the port velocity w/1000 watts into two drivers with a 1.83" diameter port that is 70" long is 52 m/s @3hz.

52 m/s blowing through a 1.83" diameter port is going to create so much turbulence that the port isn't really going to function like a port. it is unclear exactly how it will function, but the 3db of gain at 3hz is pretty much out the window. also, since your port won't be functioning like a port, the driver excursion will be more like a sealed enclosure, so no benefit there.

my guess is that if you actually build this thing, you will end up with an enclosure that performs kind of like a sealed enclsosure, but with a very strange blowing/chuffing sound if you ever put a 3hz signal into it at full power.

like i said, interesting idea on the surface.

another thing to note, winisd simulations are 1w@1m. ricci's are 1w@2m, so add 6db to the ghallerhorn results for comparability.
post #43 of 302
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Quote:
Originally Posted by LTD02 View Post

the port velocity w/1000 watts into two drivers with a 1.83" diameter port that is 70" long is 52 m/s @3hz.

Neither of my simulations show anything close to that, both of mine are around 30 m/s and there's not really any content at 3 hz anyway. What software are you using? Are you using manufacturers t/s or DataBass measured t/s?

EDIT - I see the problem. Add 20 inches to the port length to match my simulations and you should see the same port velocity I show in my graphs. Why did you change port length in your simulation? Changing the tuning creates a whole new situation - the exact situation I was trying to avoid by tuning low to push the problems right out of the usable bandwidth.
Quote:
the additional spl vs. a sealed cab of the same volume is 0db@20hz, 1db@10hz, and 3db@3hz, if the port works as a port.

I think you are talking about sensitvity, which clearly does not show a huge advantage. But xmax limited max spl is a huge advantage according to the simulations in post 1.
Quote:
another thing to note, winisd simulations are 1w@1m. ricci's are 1w@2m, so add 6db to the ghallerhorn results for comparability.

This is good to know, I didn't know that, but the only graphs I'm looking at are the long term max spl graphs, so no need to add 6db to compare to my simulations shown at 1000 watts. Of course this isn't fair because there's no compression in my simulations so max spl looks unrealistically high but there's not much I can do about that. It's also not fair that the WinISD sim is shown way past xmax for reasons stated earlier but for the sims I matched input power, not excursion.

Anyway, I'm not trying to take down the Ghallerhorn in any way, it was just something to compare to. I'll be the first to admit that comparing measured results to a simulation is unrealistic and unfair, especially as shown (past xmax).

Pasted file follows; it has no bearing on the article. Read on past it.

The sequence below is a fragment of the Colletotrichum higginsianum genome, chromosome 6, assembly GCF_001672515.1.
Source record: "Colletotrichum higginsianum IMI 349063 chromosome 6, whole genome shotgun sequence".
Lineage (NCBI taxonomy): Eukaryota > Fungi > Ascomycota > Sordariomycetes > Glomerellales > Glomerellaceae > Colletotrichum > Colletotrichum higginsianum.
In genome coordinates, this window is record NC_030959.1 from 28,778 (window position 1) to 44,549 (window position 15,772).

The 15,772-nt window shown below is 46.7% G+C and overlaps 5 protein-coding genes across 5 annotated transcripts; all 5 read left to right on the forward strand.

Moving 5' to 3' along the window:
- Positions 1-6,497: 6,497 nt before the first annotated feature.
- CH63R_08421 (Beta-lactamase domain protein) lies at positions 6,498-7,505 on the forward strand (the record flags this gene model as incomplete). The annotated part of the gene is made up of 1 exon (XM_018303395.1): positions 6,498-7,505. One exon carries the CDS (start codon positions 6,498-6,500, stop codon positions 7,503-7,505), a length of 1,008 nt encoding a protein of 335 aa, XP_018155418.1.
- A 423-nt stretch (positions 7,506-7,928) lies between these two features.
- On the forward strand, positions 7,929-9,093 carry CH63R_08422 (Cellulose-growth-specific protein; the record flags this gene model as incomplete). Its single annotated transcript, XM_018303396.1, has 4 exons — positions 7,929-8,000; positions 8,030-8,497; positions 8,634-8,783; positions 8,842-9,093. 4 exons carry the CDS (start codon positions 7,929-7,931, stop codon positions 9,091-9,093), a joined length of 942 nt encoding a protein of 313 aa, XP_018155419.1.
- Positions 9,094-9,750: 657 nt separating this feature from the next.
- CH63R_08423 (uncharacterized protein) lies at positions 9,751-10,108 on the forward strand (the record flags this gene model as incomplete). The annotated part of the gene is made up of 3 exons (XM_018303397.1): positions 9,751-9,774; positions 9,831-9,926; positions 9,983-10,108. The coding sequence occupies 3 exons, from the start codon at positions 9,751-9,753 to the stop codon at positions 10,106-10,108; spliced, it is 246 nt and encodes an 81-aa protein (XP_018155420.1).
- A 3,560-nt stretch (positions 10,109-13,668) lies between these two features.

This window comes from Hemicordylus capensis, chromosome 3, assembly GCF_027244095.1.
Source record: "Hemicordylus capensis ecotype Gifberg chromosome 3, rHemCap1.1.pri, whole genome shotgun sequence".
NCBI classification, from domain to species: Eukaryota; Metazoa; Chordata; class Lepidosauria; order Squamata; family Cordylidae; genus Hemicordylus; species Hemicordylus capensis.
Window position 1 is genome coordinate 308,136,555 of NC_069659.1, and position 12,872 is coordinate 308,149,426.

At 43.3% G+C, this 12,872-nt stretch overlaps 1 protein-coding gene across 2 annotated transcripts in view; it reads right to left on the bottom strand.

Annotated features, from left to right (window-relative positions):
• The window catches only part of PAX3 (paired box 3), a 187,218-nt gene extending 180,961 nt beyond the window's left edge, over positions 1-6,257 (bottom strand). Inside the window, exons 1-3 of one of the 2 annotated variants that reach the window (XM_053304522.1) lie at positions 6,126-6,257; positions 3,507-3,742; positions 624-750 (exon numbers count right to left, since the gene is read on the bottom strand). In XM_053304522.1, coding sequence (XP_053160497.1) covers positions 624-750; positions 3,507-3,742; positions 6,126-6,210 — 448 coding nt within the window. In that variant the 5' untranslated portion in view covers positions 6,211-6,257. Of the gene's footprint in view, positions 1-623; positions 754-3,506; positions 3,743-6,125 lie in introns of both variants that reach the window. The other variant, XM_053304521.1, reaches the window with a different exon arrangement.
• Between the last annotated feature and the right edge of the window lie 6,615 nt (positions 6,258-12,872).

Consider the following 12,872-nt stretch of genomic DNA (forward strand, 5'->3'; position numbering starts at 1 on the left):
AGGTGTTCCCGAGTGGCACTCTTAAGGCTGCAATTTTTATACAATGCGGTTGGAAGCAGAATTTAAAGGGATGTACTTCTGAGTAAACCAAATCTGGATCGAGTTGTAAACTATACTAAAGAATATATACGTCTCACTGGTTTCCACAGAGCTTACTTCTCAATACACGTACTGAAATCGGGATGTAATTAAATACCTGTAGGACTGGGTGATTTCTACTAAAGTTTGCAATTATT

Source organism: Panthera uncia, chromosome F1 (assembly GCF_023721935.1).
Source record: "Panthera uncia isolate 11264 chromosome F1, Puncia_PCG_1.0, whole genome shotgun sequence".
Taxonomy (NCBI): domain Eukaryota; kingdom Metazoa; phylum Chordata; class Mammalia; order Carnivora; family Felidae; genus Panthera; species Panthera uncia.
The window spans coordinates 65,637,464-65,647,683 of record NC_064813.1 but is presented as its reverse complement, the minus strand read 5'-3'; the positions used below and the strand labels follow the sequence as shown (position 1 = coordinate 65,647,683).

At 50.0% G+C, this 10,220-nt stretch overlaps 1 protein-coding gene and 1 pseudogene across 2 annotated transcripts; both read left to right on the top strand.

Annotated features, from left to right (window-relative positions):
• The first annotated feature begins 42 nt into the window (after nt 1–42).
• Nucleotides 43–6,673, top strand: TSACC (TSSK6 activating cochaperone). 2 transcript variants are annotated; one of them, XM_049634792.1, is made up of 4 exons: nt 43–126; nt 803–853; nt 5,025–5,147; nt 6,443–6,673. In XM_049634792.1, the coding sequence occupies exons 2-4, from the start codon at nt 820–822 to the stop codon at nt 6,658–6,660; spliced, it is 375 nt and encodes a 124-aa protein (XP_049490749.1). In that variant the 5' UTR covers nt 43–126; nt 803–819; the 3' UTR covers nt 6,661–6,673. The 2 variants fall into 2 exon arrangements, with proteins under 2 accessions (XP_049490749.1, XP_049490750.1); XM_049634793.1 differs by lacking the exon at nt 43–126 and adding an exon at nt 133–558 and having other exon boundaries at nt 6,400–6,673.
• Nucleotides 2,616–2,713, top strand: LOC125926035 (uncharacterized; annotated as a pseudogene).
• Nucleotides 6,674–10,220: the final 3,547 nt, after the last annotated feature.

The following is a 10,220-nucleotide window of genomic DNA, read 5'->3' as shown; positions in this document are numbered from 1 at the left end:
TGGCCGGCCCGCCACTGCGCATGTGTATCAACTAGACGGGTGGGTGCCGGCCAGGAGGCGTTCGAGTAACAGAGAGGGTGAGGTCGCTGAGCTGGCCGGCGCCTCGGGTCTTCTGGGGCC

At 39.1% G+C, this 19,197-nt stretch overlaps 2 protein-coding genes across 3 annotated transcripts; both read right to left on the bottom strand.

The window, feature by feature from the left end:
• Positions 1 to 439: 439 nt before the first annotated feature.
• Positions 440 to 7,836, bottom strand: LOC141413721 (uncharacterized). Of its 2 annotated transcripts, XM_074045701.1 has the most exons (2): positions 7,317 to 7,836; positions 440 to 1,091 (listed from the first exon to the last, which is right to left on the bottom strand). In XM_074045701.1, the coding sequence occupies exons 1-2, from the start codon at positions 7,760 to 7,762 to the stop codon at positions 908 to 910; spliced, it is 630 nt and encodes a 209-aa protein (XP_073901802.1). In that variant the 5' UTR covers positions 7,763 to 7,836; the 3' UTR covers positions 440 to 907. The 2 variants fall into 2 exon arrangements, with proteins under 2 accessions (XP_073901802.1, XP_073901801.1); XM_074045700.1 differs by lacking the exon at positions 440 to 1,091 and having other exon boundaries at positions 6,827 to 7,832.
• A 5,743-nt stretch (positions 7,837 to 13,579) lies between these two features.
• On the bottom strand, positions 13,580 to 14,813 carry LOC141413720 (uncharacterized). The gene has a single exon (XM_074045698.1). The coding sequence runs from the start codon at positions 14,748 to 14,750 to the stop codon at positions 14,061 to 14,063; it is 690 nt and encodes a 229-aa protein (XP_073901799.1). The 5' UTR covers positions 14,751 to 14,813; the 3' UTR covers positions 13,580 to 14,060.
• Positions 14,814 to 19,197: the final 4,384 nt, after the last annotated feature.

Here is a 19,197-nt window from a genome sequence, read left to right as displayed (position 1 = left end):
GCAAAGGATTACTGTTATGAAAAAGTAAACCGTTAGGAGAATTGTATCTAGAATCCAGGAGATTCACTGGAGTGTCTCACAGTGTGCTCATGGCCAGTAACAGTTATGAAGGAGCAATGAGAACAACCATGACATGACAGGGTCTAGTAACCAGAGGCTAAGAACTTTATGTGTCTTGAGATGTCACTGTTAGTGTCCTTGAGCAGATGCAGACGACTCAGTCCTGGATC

Edited by diy speaker guy - 12/10/12 at 12:39am
post #44 of 302
"Neither of my simulations show anything close to that, both of mine are around 30 m/s and there's not really any content at 3 hz anyway."

you said that one reason that you liked the idea of 3hz tuning was driver protection. if the port is all jammed up, it won't function like a port. it will function more like a sealed and your driver excursion will go up like the sealed.

"What software are you using?"

winisd pro alpha 0.50a7

"Are you using manufacturers t/s or DataBass measured t/s?"

i forget. posted.

"I think you are talking about sensitvity..."

max spl. the dual si drivers are around 122db with 1000 watts (132db if you have 10x more power) in the bass while the gjallerhorn is up around 133db.







post #45 of 302
Thread Starter 
I editted my post, you probably missed it.
Quote:
EDIT - I see the problem. Add 20 inches to the port length to match my simulations and you should see the same port velocity I show in my graphs. Why did you change port length in your simulation? Changing the tuning creates a whole new situation - the exact situation I was trying to avoid by tuning low to push the problems right out of the usable bandwidth.
post #46 of 302
Thread Starter 
Those are not the parameters I used, I used the manufacturer's published specs. It appears you might have used the DataBass measured t/s but you left Le at zero. (I admit, I used the specs that I did because I liked them better and this is just an intellectual excercise anyway. No way to tell which is going to most accurately reflect the finished product anyway.)

But the 20 inch shorter port in your simulation makes a big difference. You need to change that, but as it is I agree with you the velocity looks bad in your sim.

I was originally simulating a 200 inch port (same diameter) and tuning down nearer to 1 hz but I backed off since there does seem to be a point of diminishing returns. But you can't go shorter than 90 inches or all the advantages disappear, the problems get up into the bandwidth where the equipment non linearity won't hide them and the whole design routine doesn't make sense anymore.
Edited by diy speaker guy - 12/10/12 at 12:58am
post #47 of 302
"It appears you might have used the DataBass measured t/s but you left Le at zero."

i zero'd it out because what a driver's inductance measures at 1000hz doesn't affect the low bass.

"But the 20 inch shorter port in your simulation makes a big difference. You need to change that, but as it is I agree with you the velocity looks bad in your sim."

that was the length that gave 2hz tuning. here it is with the 90" port. that reduces air speed to 39 m/s.



have a read here: http://www.subwoofer-builder.com/port-flares.htm

for a 2hz tuning, the core limit of a 1.83" diameter port will be around 1 m/s or less, so you'd be at 39 times the core limit in the best case and your port won't function like a port, but more like a sealed enclosure, which provides no driver protection advantage.